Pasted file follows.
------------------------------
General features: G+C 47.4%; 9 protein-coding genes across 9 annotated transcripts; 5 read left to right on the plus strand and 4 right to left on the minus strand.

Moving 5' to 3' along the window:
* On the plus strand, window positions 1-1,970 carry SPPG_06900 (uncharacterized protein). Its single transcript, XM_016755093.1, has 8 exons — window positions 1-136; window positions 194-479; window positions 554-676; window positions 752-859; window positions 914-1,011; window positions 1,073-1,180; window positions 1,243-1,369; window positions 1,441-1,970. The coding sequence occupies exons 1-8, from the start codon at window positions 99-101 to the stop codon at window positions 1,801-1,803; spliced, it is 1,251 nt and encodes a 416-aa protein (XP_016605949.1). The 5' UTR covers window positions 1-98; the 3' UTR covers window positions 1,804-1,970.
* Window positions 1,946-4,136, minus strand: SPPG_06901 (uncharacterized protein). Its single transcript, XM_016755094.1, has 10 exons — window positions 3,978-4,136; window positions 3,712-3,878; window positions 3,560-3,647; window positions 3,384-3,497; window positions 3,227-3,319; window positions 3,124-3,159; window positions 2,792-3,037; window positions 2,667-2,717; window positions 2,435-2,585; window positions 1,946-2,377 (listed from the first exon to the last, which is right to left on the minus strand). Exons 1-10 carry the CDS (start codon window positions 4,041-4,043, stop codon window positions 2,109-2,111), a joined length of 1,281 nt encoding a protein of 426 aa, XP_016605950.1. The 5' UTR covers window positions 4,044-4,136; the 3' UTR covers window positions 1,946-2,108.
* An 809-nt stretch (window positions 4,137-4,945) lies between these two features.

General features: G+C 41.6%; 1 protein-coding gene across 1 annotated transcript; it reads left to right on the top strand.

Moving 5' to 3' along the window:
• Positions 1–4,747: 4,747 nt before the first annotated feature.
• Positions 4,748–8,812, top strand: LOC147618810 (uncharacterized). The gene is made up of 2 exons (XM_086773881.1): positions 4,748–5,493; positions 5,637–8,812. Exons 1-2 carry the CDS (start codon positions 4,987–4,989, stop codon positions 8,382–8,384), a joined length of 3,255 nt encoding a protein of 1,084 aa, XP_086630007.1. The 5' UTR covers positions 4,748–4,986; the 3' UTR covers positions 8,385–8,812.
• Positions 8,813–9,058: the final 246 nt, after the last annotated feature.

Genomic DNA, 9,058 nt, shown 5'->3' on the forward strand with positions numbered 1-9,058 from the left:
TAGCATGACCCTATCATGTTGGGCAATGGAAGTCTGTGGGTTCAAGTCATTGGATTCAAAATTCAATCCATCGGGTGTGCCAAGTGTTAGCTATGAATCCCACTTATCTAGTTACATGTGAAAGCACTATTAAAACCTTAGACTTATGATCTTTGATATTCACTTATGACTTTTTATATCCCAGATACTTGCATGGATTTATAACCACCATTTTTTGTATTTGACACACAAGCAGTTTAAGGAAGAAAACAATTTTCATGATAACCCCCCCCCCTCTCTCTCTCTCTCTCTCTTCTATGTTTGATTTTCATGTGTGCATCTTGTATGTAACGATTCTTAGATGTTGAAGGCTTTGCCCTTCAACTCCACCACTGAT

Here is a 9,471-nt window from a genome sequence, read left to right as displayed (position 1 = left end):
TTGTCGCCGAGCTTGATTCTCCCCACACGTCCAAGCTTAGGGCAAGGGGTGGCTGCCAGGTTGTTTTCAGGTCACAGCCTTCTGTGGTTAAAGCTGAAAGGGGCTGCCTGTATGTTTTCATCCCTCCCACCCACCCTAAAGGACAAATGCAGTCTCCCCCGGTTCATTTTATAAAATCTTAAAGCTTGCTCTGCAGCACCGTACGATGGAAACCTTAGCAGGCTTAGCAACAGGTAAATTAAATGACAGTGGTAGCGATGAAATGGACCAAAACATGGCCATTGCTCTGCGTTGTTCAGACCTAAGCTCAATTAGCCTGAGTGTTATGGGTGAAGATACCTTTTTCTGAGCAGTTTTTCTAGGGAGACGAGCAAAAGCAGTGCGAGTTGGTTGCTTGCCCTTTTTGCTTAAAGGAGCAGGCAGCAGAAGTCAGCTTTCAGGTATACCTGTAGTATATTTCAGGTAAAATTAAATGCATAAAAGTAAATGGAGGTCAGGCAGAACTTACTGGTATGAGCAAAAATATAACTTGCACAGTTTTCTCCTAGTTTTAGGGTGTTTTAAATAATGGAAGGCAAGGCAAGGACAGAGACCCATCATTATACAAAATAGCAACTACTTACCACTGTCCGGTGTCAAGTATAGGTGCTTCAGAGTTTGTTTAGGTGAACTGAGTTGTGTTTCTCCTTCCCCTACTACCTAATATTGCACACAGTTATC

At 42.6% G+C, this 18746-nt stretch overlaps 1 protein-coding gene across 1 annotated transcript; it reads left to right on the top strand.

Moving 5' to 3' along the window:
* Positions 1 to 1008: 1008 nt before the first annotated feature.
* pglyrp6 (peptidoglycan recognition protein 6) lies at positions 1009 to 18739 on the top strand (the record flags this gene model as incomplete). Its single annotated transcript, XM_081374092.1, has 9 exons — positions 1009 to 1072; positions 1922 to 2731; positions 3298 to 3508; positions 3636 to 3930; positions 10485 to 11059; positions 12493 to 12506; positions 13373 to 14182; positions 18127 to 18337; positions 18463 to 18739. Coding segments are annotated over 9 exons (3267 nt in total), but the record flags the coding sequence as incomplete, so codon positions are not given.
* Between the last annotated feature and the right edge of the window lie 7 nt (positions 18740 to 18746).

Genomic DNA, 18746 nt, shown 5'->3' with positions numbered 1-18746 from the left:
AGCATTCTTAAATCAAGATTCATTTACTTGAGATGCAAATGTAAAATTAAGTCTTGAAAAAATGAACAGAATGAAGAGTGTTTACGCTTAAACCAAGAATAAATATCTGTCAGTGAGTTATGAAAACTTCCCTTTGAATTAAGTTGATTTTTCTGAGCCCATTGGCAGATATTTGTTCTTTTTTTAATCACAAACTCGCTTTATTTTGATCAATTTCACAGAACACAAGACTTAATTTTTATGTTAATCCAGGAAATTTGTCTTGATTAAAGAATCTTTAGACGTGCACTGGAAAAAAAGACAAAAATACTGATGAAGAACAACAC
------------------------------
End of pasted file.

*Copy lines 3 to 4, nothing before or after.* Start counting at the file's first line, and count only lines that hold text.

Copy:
* On the plus strand, window positions 1-1,970 carry SPPG_06900 (uncharacterized protein). Its single transcript, XM_016755093.1, has 8 exons — window positions 1-136; window positions 194-479; window positions 554-676; window positions 752-859; window positions 914-1,011; window positions 1,073-1,180; window positions 1,243-1,369; window positions 1,441-1,970. The coding sequence occupies exons 1-8, from the start codon at window positions 99-101 to the stop codon at window positions 1,801-1,803; spliced, it is 1,251 nt and encodes a 416-aa protein (XP_016605949.1). The 5' UTR covers window positions 1-98; the 3' UTR covers window positions 1,804-1,970.
* Window positions 1,946-4,136, minus strand: SPPG_06901 (uncharacterized protein). Its single transcript, XM_016755094.1, has 10 exons — window positions 3,978-4,136; window positions 3,712-3,878; window positions 3,560-3,647; window positions 3,384-3,497; window positions 3,227-3,319; window positions 3,124-3,159; window positions 2,792-3,037; window positions 2,667-2,717; window positions 2,435-2,585; window positions 1,946-2,377 (listed from the first exon to the last, which is right to left on the minus strand). Exons 1-10 carry the CDS (start codon window positions 4,041-4,043, stop codon window positions 2,109-2,111), a joined length of 1,281 nt encoding a protein of 426 aa, XP_016605950.1. The 5' UTR covers window positions 4,044-4,136; the 3' UTR covers window positions 1,946-2,108.